Summary: People with greater self-control have calmer minds, which in itself generates fewer distractions from stimuli.
People who have a “calmer mind”—that is, their neuronal processes take longer on average and whirl around less than others—have greater self-control.
This was the finding of Dr. Tobias Kleinert, Prof. Dr. Markus Heinrichs and Dr. Bastian Schiller from the Department of Psychology at the University of Freiburg, together with Prof. Dr. Kyle Nash and Dr. Josh Leota from the University of Alberta/Canada, and Prof. Dr. Thomas König from the University Hospital of Bern/Switzerland.
Their research is being published in the journal Psychological Science. The paper has been accepted and is already available online as a preprint.
“Self-controlled behavior is important to achieving long-term objectives—for example when we do without high-calorie food to lose surplus pounds,” explains Schiller.
Why is this easier for some people than for others? Are these individual differences based in a fundamentally different organization of the brain?
To find answers to these questions, the Freiburg researchers recorded the electrical activity in the brains of over 50 relaxed yet wakeful participants in the laboratory.
The scientists also recorded the participants’ capacity for self-control in other ways: self-evaluation reports, behavioral tasks and the brain activity recorded while they did these tasks. The results of the study carried out at the University of Freiburg were confirmed in a second cooperative study that took place at the University of Alberta/Canada, with more than 100 subjects.
“On both sides of the Atlantic we were able to prove a robust connection between non-task-dependent neuronal processing and the capacity for self-control,” explains Kleinert.
Schiller says, “Our results indicate that people with greater self-control have a calmer mind, which in itself generates fewer distracting stimuli.”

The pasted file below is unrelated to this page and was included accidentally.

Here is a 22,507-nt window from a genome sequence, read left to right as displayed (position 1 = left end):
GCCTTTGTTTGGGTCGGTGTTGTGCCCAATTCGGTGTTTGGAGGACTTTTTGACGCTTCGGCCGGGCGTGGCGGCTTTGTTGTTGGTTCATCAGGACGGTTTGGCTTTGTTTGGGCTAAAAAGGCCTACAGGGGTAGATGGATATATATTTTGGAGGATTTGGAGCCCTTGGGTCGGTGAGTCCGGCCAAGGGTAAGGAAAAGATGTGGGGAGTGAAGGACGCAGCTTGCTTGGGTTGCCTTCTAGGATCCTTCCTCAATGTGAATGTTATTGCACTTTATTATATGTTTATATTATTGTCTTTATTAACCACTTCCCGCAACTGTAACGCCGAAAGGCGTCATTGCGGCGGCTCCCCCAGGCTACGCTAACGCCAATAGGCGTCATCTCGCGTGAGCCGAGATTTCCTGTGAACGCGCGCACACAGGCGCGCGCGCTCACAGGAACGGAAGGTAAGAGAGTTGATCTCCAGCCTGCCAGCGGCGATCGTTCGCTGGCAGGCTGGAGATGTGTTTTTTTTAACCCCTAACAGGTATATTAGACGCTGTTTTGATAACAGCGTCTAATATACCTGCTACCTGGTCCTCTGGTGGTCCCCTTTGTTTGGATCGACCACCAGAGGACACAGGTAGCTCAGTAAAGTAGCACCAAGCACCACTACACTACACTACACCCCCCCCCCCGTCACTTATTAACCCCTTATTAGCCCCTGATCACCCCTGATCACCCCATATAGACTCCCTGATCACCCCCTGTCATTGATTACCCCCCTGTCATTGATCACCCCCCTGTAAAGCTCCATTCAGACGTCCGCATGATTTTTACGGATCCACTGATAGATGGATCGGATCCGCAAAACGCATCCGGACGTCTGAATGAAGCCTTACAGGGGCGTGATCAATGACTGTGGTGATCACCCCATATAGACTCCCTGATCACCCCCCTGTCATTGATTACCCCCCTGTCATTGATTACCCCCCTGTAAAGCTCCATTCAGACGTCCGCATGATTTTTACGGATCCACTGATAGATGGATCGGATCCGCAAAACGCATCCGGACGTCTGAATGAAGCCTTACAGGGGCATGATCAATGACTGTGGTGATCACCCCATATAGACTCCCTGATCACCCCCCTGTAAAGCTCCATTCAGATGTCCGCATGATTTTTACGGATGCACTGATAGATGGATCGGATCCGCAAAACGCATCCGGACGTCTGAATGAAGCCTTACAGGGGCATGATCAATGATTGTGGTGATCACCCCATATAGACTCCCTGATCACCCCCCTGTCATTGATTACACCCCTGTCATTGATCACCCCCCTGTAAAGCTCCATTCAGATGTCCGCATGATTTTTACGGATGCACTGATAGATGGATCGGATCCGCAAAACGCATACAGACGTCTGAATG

Heinrichs adds that “these findings are hugely significant to a better understanding of clinical disorders associated with deficient self-control processes.”
A Self-Controlled Mind is Reflected by Stable Mental Processing
Self-control–the ability to inhibit inappropriate impulses–predicts economic, physical, and psychological well-being. However, recent findings demonstrate low correlations among self-control measures, raising the questions what self-control actually is.
Here, we examine the idea that people high in self-control show more stable mental processing, characterized by fewer, but longer lasting processing steps due to fewer interruptions by distracting impulses.
To test this hypothesis, we relied on resting EEG microstate analysis, a method that provides access to the stream of mental processing by assessing the sequential activation of neural networks.
Across two samples (N1=58 male adults from Germany; N2=101 adults from Canada [58 females]), the temporal stability of resting networks (i.e., longer durations and fewer occurrences) was positively associated with self-reported self-control and a neural index of inhibitory control, and negatively associated with risk-taking behavior.
These findings suggest that stable mental processing represents a core feature of a self-controlled mind.
University of Freiburg August 15, 2022
Original Research: “A Self-Controlled Mind is Reflected by Stable Mental Processing” by Tobias Kleinert et al. Psychological Science